The simplest Request is of course, just a URL, as you may do to GET a resource.

    var req = new Request("/index.html");
    console.log(req.method); // "GET"
    console.log(req.url); // "http://example.com/index.html"

    You may also pass a Request to the Request() constructor to create a copy.
    (This is not the same as calling the clone() method, which is covered in
    the “Reading bodies” section.).

    var copy = new Request(req);
    console.log(copy.method); // "GET"
    console.log(copy.url); // "http://example.com/index.html"

    Again, this form is probably only useful in ServiceWorkers.

    The non-URL attributes of the Request can only be set by passing initial
    values as a second argument to the constructor. This argument is a dictionary.

    var uploadReq = new Request("/uploadImage", {
      method: "POST",
      headers: {
        "Content-Type": "image/png",
      },
      body: "image data"
    });

    The Request’s mode is used to determine if cross-origin requests lead to valid responses, and which properties on the response are readable. Legal mode values are "same-origin", "no-cors" (default) and "cors".

    The "same-origin" mode is simple, if a request is made to another origin with this mode set, the result is simply an error. You could use this to ensure that
    a request is always being made to your origin.

    var arbitraryUrl = document.getElementById("url-input").value;
    fetch(arbitraryUrl, { mode: "same-origin" }).then(function(res) {
      console.log("Response succeeded?", res.ok);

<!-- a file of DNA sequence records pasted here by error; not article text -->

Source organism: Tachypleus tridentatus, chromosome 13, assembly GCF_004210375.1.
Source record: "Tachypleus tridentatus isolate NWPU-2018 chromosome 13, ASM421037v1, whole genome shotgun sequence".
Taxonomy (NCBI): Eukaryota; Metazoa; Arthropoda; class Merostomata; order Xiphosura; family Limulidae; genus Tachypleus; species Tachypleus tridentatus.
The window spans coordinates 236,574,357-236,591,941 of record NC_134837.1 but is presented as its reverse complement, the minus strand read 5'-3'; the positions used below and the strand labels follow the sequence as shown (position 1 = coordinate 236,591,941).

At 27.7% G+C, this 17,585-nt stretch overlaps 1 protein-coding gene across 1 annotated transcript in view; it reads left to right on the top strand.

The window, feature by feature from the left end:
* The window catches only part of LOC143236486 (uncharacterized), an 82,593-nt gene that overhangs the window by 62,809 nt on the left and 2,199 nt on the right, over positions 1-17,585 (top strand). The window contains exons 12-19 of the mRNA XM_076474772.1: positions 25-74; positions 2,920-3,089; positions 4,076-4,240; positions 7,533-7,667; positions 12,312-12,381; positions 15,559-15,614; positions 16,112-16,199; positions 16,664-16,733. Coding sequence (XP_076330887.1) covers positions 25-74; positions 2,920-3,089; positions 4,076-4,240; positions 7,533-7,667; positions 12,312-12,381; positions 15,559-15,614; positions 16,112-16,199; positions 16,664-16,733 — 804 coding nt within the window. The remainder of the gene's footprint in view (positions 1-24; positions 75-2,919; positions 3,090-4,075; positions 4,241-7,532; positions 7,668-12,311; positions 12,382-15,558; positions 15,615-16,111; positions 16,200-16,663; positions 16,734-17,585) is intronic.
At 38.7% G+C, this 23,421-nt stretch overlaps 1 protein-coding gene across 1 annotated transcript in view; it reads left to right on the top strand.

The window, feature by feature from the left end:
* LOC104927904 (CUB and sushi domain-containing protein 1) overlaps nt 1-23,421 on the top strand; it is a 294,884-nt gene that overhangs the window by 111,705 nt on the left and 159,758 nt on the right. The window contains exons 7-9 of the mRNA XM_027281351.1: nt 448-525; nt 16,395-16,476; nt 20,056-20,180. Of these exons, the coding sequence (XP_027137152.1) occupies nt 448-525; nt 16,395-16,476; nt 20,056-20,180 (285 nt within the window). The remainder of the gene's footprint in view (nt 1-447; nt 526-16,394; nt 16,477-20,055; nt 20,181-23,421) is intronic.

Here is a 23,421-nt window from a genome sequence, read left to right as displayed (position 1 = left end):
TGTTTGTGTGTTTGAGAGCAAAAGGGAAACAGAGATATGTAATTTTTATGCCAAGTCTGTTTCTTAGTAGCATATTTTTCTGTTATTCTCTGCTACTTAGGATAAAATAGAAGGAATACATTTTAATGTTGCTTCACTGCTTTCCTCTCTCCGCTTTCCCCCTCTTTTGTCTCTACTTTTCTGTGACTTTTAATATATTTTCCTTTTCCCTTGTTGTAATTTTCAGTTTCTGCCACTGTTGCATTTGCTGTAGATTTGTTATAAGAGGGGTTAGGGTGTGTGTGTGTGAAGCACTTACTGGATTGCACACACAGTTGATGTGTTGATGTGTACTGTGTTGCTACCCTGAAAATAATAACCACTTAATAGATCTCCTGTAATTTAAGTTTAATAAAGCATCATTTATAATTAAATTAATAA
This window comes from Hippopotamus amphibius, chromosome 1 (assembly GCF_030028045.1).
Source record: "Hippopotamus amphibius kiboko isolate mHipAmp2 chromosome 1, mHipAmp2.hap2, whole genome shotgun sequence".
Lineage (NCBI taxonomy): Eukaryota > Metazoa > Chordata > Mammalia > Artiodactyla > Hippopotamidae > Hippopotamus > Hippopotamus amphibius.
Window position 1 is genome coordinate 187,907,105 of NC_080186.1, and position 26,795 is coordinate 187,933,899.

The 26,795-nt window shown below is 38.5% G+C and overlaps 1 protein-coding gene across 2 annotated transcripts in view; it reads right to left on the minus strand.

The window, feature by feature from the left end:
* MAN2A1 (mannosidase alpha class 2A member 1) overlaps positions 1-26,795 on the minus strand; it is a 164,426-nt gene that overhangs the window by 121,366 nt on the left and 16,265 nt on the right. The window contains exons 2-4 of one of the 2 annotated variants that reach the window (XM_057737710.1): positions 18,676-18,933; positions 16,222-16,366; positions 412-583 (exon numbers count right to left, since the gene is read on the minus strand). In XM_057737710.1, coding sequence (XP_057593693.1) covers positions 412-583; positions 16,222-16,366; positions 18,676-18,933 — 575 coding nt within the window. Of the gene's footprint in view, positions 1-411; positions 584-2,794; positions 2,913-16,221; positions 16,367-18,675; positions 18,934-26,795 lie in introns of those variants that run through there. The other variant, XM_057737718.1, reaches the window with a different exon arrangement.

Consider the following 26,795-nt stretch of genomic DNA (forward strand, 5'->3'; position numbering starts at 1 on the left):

}, function(e) {
      console.log("Please enter a same-origin URL!");
    });

    The "no-cors" mode captures what the web platform does by default for scripts you import from CDNs, images hosted on other domains, and so on. First, it prevents the method from being anything other than “HEAD”, “GET” or “POST”. Second, if any ServiceWorkers intercept these requests, they may not add or override any headers except for these. Third, JavaScript may not access any properties of the resulting Response. This ensures that ServiceWorkers do not affect the semantics of the Web and prevents security and privacy issues that could arise from leaking data across domains.

    "cors" mode is what you’ll usually use to make known cross-origin requests to access various APIs offered by other vendors. These are expected to adhere to
    the CORS protocol. Only a limited set of headers is exposed in the Response, but the body is readable. For example, you could get a list of Flickr’s most interesting photos today like this:

    var u = new URLSearchParams();
    u.append('method', 'flickr.interestingness.getList');
    u.append('api_key', '<insert api key here>');
    u.append('format', 'json');
    u.append('nojsoncallback', '1');
     
    var apiCall = fetch('https://api.flickr.com/services/rest?' + u);
     
    apiCall.then(function(response) {
      return response.json().then(function(json) {
        // photo is a list of photos.
        return json.photos.photo;
      });
    }).then(function(photos) {
      photos.forEach(function(photo) {
        console.log(photo.title);
      });
    });

    You may not read out the “Date” header since Flickr does not allow it via
    Access-Control-Expose-Headers.

    response.headers.get("Date"); // null

    The credentials enumeration determines if cookies for the other domain are
    sent to cross-origin requests. This is similar to XHR’s withCredentials
    flag, but tri-valued as "omit" (default), "same-origin" and "include".

    The Request object will also give the ability to offer caching hints to the user-agent. This is currently undergoing some security review. Firefox exposes the attribute, but it has no effect.

    Requests have two read-only attributes that are relevant to ServiceWorkers
    intercepting them. There is the string referrer, which is set by the UA to be
    the referrer of the Request. This may be an empty string. The other is
    context which is a rather large enumeration defining what sort of resource is being fetched. This could be “image” if the request is from an tag in the controlled document, “worker” if it is an attempt to load a worker script, and so on. When used with the fetch() function, it is “fetch”.